I’m not sure how much time I have dedicated to each category but for the last five years I have gone to sleep thinking of this one project and it’s my first thought in the morning.
Throughout the day i have to force myself to stay focused on my job. I hope someday they will be one in the same.
Good subject.

posted    Report this post
rogerbrown's Avatargold

Greg, I tend to make lists when I post things like this that have more than one question involved. Because I get emails from Inventors that are two pages long asking about 14 questions mixed in with the other information and then they want me to answer all 14 questions. Which means I have to cut and paste all the questions out of the email so that I don’t miss them. Because if I miss them they send me another email just as long with even more questions mixed in along with the ones I missed the first time. LOL
So, it is more a self defense tactic.

http://www.rogerbrown.net

posted    Report this post
051263's Avataree_badge

Ah ha, I understand.
Much appreciation to you and the rest of the team

posted    Report this post
junqdiva's Avatar

1. Researching your idea-40+hours
2. Making calls to companies-(at this time) N/A
3. Writing ,reading and responding to emails/letters from companies—(at this time) N/A
4. Reading articles/magazines/books on the topic- 5-7 hours
5. Building prototypes and testing the product-7-10 hours
6. On forums-5-10 hours but most of this is researching relevant topics
7. Writing and responding to emails/letters from Inventors-2 hours
8. Making Sell Sheets -(at this time) N/A
9. Wandering stores looking at other companies products=3-4 hours-mostly I do online searches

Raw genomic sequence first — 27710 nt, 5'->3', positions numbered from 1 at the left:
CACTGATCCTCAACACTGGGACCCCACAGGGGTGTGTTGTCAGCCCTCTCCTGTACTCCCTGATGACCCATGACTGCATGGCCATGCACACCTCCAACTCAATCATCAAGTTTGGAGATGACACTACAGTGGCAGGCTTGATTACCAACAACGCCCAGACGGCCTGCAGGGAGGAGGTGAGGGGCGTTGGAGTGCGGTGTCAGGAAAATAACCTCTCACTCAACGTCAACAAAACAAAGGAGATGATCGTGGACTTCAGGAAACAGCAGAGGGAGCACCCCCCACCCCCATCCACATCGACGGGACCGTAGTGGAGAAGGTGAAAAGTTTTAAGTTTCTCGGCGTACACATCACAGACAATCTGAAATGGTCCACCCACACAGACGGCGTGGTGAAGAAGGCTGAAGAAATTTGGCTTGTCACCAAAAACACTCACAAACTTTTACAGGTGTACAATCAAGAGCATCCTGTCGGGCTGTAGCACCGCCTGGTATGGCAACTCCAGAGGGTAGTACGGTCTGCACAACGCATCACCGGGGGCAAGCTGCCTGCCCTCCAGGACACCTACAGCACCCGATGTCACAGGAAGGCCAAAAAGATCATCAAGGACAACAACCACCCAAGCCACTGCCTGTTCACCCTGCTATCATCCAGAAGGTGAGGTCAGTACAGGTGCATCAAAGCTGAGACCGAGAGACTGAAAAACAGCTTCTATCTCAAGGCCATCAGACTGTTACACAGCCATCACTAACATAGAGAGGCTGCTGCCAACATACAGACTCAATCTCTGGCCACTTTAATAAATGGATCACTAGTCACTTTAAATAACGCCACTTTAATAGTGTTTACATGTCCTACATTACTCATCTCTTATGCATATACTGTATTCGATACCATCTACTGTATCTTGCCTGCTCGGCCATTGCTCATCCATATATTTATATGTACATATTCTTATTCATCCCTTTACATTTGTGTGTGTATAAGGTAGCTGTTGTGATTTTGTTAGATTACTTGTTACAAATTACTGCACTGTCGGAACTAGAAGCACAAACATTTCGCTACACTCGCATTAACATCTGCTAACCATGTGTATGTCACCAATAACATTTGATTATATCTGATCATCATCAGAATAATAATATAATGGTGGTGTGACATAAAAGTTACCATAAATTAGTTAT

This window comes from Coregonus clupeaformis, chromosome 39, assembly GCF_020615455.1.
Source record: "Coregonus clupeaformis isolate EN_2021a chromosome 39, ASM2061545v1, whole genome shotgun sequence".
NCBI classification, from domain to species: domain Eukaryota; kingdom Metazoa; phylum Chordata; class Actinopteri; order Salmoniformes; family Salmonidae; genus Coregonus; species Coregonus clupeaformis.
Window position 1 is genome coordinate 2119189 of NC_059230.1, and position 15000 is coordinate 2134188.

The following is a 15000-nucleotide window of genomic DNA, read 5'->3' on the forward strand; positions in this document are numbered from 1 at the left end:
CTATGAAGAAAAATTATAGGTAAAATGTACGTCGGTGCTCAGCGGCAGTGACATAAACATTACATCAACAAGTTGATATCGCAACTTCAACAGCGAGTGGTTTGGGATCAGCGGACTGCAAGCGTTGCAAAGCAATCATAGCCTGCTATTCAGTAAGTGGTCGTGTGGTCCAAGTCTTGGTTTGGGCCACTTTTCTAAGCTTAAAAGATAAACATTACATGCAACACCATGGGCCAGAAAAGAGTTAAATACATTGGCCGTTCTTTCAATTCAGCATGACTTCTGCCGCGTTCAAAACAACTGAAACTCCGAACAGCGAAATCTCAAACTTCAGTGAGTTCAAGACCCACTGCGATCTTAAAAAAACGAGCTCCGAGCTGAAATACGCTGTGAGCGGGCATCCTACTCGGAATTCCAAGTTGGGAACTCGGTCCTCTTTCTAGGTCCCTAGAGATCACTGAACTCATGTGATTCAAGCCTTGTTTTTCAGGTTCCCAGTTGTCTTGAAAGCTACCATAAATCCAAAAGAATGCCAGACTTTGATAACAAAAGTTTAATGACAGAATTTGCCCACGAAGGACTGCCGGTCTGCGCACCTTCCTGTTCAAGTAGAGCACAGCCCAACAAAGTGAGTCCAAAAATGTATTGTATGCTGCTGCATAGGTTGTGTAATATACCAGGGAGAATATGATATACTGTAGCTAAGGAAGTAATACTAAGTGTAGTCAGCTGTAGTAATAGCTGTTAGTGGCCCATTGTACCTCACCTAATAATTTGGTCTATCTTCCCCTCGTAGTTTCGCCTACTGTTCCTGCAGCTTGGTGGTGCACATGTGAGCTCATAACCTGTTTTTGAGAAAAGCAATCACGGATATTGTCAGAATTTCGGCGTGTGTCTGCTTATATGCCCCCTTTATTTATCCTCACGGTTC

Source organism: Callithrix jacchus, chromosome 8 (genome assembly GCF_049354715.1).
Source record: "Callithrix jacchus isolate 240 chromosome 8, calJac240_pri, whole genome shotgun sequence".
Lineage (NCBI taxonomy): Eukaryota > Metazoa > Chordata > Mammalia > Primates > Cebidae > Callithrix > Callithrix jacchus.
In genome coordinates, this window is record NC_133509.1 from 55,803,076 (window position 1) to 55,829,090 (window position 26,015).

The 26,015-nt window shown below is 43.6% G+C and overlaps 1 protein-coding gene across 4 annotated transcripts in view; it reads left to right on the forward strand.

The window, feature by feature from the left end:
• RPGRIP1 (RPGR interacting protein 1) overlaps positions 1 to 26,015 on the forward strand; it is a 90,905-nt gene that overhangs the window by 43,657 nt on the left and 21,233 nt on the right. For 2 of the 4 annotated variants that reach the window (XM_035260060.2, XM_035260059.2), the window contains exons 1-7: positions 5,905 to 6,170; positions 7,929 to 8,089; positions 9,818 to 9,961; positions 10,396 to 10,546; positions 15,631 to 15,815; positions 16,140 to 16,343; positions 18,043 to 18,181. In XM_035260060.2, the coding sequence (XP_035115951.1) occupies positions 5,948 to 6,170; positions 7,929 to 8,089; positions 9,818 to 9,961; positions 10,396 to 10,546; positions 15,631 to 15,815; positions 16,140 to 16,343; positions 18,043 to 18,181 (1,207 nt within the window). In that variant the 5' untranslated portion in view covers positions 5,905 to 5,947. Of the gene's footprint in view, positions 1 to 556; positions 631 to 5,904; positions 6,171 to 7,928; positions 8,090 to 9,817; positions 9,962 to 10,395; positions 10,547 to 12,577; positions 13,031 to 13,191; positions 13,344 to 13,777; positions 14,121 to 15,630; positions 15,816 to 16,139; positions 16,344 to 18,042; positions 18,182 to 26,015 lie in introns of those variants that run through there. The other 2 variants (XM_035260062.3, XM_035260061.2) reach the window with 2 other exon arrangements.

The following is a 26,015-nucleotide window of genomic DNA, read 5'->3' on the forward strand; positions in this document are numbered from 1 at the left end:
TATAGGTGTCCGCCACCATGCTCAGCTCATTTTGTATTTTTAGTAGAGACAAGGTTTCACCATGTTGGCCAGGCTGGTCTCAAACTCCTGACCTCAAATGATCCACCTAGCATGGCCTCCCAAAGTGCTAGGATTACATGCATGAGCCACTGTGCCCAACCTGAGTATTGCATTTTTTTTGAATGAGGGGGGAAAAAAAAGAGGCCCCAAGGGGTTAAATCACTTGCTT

10. Watching QVC and HSN
N/A because I don’t ’Do" TV…not enough hours in the day…

11. Brainstorming new ideas- this process is ongoing/ never stops sometimes even when I sleep (note notebook and pen on bedside table)

12. designing and drawing up ideas -continuous between other tasks

13. Sleep (What term is this ….sleep…I am not familiar…does not compute….aarrrggghh….)

posted    Report this post
rogerbrown's Avatargold

I forgot to add to the list spending time at local Home and Garden or other trade shows near or in your town. I spent 7 hours last week at a local Home and Garden show held in our Concert/Convention center. Some very interesting products to see demonstrated. Came up with two new ideas based on problems I heard several people complaining about. Doing research to see if they have merit.

posted    Report this post
skyflymom1's Avatar

I have noticed one of the first things you start with is ‘calls to companies’. I think I would worry they might like my idea and run with it without me. How can you protect yourself? (I am new to the Forums section – so might have missed a previous answer – also, could be obvious and I am just missing something)?

posted    Report this post
joestuder's Avatar

Welcome to the Forums Katrina,
http://www.edisonnation.com/forums/other/topics...

posted    Report this post
magurn's Avataren_staff_badge

Hi Katrina,

If you were to submit your idea to Edison Nation to pursue licensing opportunities, your idea is protected under the terms and conditions of our Innovator agreement. You can learn more about this process by checking out our Help page here: www.edisonnation.com/faq

posted    Report this post
williamj's Avatargold

uhhhh…. didn’t Katrina make her post ’bout four years ago ???

posted    Report this post
awildx's Avatargold

Glad this one resurfaced. It’s revealed a lot to me in just a few minutes time.

1. Researching your idea- 5hrs MAX / week
2. Making calls to companies- 0-1hrs / week
3. Writing, reading and responding to emails/letters from companies- 3hr / week